Critical Care Nurse Video: Educational Requirements for Critical Care Nurses

Critical Care Nurse Video: Educational Requirements for Critical Care Nurses Transcript

Intensive care units and emergency rooms provide the greatest career opportunities for critical care nurses. These medical professionals treat patients who are unstable or in critical condition. They assist doctors during treatment and monitor the condition of their patients. An associate's or bachelor's degree in Nursing is required along with a state-issued Registered Nursing certification to become a critical care nurse. Optional professional certifications in critical care nursing are also available.


Patients in need of critical care include those recovering from surgery and those receiving treatment for life-threatening injuries, illnesses and diseases. Critical care nurses monitor patients and provide them with medication and other care. They work closely with doctors, surgeons and other nurses to help their patients on the road to recovery.

Job Duties and Skills

Working with patients in critical condition requires specialized skills. While critical care nurses perform many of the same basic duties of all registered nurses, assisting physicians, comforting family members and administering medication, they also perform duties specific to their chosen specialty.

Critically ill and injured patients require constant attention. Vital signs are checked and recorded every 15 to 20 minutes. Critical care nurses also monitor life support equipment. They are also prepared to perform life-saving procedures and to assist doctors as they work to bring patients back from the brink of death. Patients in intensive care often have surgical incisions or other wounds that must be cleaned and dressed by critical care nurses.

Unlike other hospital wards, where nurses may treat a half dozen or more patients simultaneously, most critical care nurses are assigned one to three patients at a time. This is to allow critical care nurses to give each patient the attention they require. Too heavy a caseload can reduce the quality of treatment offered to critical patients.

Training Required

While certification beyond the required registered nursing (R.N.) license is not required, many critical care nurses do earn an optional professional certification. The American Association of Critical Care Nurses (A.A.C.N.) allows nurses with two years of professional experience to sit for an exam that can qualify them as a Certified Critical Care Nurse (C.C.R.N.). The exam tests candidates on their knowledge of critical care skills.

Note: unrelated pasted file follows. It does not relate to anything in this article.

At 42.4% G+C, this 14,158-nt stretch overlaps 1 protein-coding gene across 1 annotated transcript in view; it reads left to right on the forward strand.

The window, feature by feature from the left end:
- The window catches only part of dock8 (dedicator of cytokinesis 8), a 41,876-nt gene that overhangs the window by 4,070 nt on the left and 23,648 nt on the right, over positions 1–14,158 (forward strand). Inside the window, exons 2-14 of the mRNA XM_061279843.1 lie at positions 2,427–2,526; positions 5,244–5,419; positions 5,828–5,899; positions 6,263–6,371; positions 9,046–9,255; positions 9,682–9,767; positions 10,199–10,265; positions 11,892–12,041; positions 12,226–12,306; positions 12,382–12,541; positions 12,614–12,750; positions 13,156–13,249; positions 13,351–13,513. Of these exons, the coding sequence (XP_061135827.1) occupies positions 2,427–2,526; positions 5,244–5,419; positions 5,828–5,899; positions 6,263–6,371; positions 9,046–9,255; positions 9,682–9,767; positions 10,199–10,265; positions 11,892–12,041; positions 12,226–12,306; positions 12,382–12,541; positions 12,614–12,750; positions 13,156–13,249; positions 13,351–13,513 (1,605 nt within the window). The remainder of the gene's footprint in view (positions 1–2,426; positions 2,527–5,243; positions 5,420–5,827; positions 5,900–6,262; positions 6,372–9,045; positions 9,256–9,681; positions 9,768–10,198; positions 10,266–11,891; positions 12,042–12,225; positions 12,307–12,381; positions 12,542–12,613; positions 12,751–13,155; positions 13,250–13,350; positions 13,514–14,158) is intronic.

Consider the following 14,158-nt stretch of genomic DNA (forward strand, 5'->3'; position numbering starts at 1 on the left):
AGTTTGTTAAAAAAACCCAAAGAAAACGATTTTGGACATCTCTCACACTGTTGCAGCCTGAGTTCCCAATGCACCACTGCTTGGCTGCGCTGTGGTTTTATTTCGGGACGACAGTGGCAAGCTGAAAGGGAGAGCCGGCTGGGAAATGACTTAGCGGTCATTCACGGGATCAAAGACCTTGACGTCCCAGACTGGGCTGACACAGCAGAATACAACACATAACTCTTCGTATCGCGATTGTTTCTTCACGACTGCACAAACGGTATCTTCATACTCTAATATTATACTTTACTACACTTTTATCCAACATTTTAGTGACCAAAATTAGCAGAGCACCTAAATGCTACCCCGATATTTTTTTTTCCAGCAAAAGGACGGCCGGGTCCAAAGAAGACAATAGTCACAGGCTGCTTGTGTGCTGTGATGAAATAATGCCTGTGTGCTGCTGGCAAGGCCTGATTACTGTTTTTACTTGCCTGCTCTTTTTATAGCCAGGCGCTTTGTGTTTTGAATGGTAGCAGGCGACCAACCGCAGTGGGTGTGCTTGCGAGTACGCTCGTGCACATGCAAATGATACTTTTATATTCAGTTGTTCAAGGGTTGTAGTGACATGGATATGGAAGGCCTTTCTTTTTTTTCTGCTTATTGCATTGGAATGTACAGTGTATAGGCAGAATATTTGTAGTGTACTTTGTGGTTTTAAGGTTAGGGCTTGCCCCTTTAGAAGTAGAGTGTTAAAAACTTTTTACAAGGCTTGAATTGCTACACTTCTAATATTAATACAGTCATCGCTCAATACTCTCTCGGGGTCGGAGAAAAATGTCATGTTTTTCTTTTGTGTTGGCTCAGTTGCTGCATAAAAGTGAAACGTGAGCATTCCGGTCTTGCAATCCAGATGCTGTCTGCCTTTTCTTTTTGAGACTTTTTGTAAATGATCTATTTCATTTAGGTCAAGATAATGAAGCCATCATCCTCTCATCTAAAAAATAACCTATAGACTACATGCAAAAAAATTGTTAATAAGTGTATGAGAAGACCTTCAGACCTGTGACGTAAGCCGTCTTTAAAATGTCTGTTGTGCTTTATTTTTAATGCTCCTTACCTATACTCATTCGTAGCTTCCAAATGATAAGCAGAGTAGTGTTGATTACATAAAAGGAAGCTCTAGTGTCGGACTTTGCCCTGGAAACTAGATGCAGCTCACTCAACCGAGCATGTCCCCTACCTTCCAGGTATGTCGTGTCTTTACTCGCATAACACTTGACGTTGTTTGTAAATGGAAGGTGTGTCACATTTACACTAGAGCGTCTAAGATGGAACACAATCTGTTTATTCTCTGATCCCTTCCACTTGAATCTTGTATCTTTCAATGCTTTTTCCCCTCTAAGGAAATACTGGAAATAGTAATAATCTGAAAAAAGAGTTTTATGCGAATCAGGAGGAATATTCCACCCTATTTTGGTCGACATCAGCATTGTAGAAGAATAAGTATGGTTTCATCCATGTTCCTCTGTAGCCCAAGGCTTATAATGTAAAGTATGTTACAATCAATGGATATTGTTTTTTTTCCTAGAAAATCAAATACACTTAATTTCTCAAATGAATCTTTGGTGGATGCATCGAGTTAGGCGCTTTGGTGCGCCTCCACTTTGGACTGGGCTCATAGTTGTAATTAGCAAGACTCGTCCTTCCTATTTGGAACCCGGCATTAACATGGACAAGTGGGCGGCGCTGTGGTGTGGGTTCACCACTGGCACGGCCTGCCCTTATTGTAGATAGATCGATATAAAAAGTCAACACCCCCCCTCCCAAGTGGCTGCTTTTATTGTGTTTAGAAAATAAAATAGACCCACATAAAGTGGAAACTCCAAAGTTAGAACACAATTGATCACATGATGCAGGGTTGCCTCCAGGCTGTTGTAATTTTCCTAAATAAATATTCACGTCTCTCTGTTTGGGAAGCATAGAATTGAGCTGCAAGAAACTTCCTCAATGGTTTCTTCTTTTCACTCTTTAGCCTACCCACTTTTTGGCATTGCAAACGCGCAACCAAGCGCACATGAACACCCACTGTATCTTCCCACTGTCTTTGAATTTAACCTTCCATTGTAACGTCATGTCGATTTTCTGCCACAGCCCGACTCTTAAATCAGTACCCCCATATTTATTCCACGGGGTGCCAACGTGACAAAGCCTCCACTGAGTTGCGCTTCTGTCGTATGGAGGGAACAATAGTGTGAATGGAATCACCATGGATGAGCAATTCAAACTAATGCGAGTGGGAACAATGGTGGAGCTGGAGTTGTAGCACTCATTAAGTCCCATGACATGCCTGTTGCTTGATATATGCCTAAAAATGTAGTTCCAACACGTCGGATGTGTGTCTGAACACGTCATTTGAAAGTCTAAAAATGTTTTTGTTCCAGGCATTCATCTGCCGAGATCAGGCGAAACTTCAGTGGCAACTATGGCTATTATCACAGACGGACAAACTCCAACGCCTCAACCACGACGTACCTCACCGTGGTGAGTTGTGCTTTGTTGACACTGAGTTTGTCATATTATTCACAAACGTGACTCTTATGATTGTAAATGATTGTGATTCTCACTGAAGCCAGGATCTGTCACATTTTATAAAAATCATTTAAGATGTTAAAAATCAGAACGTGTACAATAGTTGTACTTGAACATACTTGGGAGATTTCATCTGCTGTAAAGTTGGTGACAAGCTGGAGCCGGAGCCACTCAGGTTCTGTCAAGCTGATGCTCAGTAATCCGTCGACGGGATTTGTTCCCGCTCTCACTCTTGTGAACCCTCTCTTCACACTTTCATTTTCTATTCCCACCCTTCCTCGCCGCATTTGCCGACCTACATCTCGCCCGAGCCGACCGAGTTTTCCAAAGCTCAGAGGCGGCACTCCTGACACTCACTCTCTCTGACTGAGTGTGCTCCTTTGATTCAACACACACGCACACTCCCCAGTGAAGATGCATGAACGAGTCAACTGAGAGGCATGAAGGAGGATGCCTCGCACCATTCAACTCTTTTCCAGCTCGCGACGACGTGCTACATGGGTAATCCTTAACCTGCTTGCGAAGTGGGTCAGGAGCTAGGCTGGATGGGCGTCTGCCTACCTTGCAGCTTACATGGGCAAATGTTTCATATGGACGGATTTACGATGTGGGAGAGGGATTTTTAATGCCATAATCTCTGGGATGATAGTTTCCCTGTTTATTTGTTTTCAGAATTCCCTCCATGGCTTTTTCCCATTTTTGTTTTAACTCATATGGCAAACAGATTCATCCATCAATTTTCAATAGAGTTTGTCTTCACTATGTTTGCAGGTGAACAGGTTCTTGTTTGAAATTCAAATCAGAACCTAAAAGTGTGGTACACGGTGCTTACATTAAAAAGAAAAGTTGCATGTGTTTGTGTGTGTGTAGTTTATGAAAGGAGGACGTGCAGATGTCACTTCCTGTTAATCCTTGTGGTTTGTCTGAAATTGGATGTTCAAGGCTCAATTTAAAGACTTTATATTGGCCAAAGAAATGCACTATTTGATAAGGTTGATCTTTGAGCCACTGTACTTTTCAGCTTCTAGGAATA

The A.A.C.N. also offers an advanced practice certification for clinical nurse specialists. To qualify for this certification, registered nurses must complete coursework and licensing requirements to become a clinical nurse specialist, which vary from state to state. The Critical Care Nurse Specialist (C.C.N.S.) certification is encouraged by many employers.

Of course, all clinical care nurses should begin by earning a bachelor's or associate's degree in Nursing and obtaining the R.N. certification by passing the NCLEX-RN licensing exam and completing any other requirements for the state-issued license.

Career Options

Over 50 percent of all nursing professionals work in a hospital setting. This percentage is even higher for critical care nurses who work mainly in Intensive Care Units (I.C.U.). However, demand for these wards is growing with even the smallest hospitals having an I.C.U. and many larger hospitals having specialized care units, including those for pediatric, neonatal and surgical patients.

Emergency room positions are also available. But most patients who arrive in an emergency room are not critical. This requires nurses in these roles to assist on a variety of cases, in addition to treating critically ill or injured patients. Some critical care nurses may also work as home health care professionals, providing needed care to patients who are not receiving care in a hospital setting. Additionally, the recent growth of the field of critical care nursing has resulted in the need for qualified educators. Experienced critical care nurses may be able to teach courses or mentor student nurses, depending on their educational credentials.

A master's degree in Nursing or a Nurse Practitioner certification can increase career opportunities, especially opportunities for advancements. Professionals with these qualifications may start their own practices, be promoted to management positions or simply have increased responsibilities and privileges in their workplace.


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